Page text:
Future on Instagram, episode 10

The curator of @tomorrow.type.today Timur Zima is here to once again share the accounts he saw while looking into the future of typography through Instagram

October 28, 2021


Killian Maguet from Brest (the one in Brittany!) realised that he wanted to do design while studying to be an artist at the art school called ESAC. That is where he mastered all the design tools, ranging from letterpress to 3D-modelling and coding, and he now uses those (usually, a few of them at the same time) in his projects for Paris-based Golgotha studio.


Giuseppe Tangaro took interest in graffiti and understood that he wanted to do letters for the rest of his life while he was still at school. Later, at the institute, he started studying lettering, calligraphy, and type design. Giuseppe lives in Milan (for the last three years) where he does logos, identities and creates custom typefaces, as well as explores the NFT market.


János Hunor Vári is a first year student at ÉCAL — where he ended up because he is certain that typography is the first design field to react to the changes going on in the world. Besides typography, János is into branding and book design, and starts each of his projects with a thorough elaboration of a future visual system.


After finishing her studies of communication design in Geneva, Amélie Gallay enrolled at ÉCAL, too. Most of her work is based on typography and ironic playing with historic contexts.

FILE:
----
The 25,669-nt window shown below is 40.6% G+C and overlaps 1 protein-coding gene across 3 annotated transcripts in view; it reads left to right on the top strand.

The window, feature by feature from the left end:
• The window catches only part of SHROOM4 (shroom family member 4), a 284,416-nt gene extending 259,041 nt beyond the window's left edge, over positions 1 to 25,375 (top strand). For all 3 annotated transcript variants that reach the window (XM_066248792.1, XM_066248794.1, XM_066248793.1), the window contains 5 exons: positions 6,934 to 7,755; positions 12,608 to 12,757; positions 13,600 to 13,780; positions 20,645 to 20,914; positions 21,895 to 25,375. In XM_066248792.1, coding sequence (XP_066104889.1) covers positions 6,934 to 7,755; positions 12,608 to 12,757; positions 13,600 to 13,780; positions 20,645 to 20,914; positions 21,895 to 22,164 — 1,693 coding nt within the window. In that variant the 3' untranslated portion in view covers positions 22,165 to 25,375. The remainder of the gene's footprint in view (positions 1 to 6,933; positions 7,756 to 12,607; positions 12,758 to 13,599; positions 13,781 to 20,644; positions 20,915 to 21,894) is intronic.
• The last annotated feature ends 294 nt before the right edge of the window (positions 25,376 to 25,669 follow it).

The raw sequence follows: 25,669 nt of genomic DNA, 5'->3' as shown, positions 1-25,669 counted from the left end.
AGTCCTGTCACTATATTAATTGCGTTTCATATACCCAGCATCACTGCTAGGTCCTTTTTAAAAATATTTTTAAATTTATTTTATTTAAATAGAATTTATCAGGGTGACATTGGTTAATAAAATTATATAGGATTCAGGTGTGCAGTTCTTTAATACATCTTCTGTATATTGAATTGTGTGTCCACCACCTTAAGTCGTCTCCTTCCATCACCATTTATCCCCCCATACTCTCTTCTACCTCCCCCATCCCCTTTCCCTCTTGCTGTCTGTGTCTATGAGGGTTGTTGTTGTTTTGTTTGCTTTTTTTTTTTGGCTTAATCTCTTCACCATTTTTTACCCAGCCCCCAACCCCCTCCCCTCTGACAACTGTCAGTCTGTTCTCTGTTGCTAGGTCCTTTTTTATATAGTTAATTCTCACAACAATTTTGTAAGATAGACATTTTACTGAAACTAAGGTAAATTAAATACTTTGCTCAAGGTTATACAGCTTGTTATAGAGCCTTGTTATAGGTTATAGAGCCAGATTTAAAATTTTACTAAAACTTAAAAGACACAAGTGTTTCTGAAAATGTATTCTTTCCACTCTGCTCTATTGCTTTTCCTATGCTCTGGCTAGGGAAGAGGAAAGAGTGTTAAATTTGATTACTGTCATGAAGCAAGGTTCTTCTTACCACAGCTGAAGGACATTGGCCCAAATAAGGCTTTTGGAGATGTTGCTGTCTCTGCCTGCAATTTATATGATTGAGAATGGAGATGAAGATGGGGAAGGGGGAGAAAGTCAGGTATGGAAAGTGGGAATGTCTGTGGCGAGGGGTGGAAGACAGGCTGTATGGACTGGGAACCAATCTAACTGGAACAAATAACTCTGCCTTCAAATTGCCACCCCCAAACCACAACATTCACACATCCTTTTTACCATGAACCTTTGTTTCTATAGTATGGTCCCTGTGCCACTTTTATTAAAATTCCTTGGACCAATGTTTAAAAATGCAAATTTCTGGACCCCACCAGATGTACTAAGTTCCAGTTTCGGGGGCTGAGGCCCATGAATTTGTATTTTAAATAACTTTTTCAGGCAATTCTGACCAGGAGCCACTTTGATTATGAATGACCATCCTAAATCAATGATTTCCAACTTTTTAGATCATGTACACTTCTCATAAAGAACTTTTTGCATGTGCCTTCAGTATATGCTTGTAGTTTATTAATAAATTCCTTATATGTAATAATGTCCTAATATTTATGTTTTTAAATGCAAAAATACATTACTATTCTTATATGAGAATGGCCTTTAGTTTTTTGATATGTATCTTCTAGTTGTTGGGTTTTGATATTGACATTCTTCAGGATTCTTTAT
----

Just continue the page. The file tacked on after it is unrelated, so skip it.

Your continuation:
Anna Tuena was born and raised in the Alps, recently graduated from the art school in Zurich, and currently works at Offshore Studio. She prefers working on books and posters — and analysing how they communicate with the digital world and affect it.


First of all, good design begins with proper references; secondly, original aesthetics is nothing without competent technical execution, and thirdly, every detail has to be meaningful. Those are bullets from Antoine Brun’s personal manifesto, he came up with it while being an intern at Typofonderie and studying at the School of Decorative Arts, ENSAD.


Tallinn-based artist, designer and futurology teacher, Norman Orro is into chaotic systems and design beyond design-thinking framework. Norman says that he does his artistic and designer projects using the same tool set, because design only seems to be a clear system — while art imitates the lack of it, — in fact, they have an awful lot in common.